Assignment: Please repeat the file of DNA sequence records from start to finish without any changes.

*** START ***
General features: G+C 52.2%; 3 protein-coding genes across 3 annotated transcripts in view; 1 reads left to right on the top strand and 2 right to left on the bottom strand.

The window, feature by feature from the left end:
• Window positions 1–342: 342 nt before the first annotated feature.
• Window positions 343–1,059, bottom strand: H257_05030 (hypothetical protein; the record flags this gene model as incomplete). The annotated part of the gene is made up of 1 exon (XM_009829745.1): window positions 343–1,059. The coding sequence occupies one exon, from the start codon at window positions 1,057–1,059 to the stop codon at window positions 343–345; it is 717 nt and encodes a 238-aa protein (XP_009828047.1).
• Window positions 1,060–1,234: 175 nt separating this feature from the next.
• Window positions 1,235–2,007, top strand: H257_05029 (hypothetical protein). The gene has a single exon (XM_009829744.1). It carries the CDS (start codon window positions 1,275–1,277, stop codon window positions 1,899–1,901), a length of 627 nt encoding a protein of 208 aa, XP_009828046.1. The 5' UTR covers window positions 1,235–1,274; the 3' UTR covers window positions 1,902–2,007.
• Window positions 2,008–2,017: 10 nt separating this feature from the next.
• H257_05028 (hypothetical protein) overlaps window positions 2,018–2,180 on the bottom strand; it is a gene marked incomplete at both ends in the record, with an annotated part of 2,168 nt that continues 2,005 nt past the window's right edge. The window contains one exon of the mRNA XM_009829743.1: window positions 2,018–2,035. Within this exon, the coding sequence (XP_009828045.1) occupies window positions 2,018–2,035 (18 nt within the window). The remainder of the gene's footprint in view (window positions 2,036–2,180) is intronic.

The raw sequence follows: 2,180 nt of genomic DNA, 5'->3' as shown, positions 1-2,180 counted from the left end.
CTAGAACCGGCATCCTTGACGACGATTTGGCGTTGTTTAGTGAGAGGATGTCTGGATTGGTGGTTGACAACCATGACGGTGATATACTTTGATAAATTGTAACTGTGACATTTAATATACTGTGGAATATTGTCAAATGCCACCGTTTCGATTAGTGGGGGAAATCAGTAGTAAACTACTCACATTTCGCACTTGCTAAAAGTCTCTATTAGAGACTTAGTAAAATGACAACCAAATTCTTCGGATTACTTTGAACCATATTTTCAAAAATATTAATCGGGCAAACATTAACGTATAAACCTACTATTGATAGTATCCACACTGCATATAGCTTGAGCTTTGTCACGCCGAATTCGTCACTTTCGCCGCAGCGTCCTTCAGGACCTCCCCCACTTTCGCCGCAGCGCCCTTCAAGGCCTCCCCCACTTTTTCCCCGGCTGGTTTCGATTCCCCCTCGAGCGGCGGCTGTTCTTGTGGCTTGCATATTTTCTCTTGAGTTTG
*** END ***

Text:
General features: G+C 52.2%; 3 protein-coding genes across 3 annotated transcripts in view; 1 reads left to right on the top strand and 2 right to left on the bottom strand.

The window, feature by feature from the left end:
• Window positions 1–342: 342 nt before the first annotated feature.
• Window positions 343–1,059, bottom strand: H257_05030 (hypothetical protein; the record flags this gene model as incomplete). The annotated part of the gene is made up of 1 exon (XM_009829745.1): window positions 343–1,059. The coding sequence occupies one exon, from the start codon at window positions 1,057–1,059 to the stop codon at window positions 343–345; it is 717 nt and encodes a 238-aa protein (XP_009828047.1).
• Window positions 1,060–1,234: 175 nt separating this feature from the next.
• Window positions 1,235–2,007, top strand: H257_05029 (hypothetical protein). The gene has a single exon (XM_009829744.1). It carries the CDS (start codon window positions 1,275–1,277, stop codon window positions 1,899–1,901), a length of 627 nt encoding a protein of 208 aa, XP_009828046.1. The 5' UTR covers window positions 1,235–1,274; the 3' UTR covers window positions 1,902–2,007.
• Window positions 2,008–2,017: 10 nt separating this feature from the next.
• H257_05028 (hypothetical protein) overlaps window positions 2,018–2,180 on the bottom strand; it is a gene marked incomplete at both ends in the record, with an annotated part of 2,168 nt that continues 2,005 nt past the window's right edge. The window contains one exon of the mRNA XM_009829743.1: window positions 2,018–2,035. Within this exon, the coding sequence (XP_009828045.1) occupies window positions 2,018–2,035 (18 nt within the window). The remainder of the gene's footprint in view (window positions 2,036–2,180) is intronic.

The raw sequence follows: 2,180 nt of genomic DNA, 5'->3' as shown, positions 1-2,180 counted from the left end.
CTAGAACCGGCATCCTTGACGACGATTTGGCGTTGTTTAGTGAGAGGATGTCTGGATTGGTGGTTGACAACCATGACGGTGATATACTTTGATAAATTGTAACTGTGACATTTAATATACTGTGGAATATTGTCAAATGCCACCGTTTCGATTAGTGGGGGAAATCAGTAGTAAACTACTCACATTTCGCACTTGCTAAAAGTCTCTATTAGAGACTTAGTAAAATGACAACCAAATTCTTCGGATTACTTTGAACCATATTTTCAAAAATATTAATCGGGCAAACATTAACGTATAAACCTACTATTGATAGTATCCACACTGCATATAGCTTGAGCTTTGTCACGCCGAATTCGTCACTTTCGCCGCAGCGTCCTTCAGGACCTCCCCCACTTTCGCCGCAGCGCCCTTCAAGGCCTCCCCCACTTTTTCCCCGGCTGGTTTCGATTCCCCCTCGAGCGGCGGCTGTTCTTGTGGCTTGCATATTTTCTCTTGAGTTTG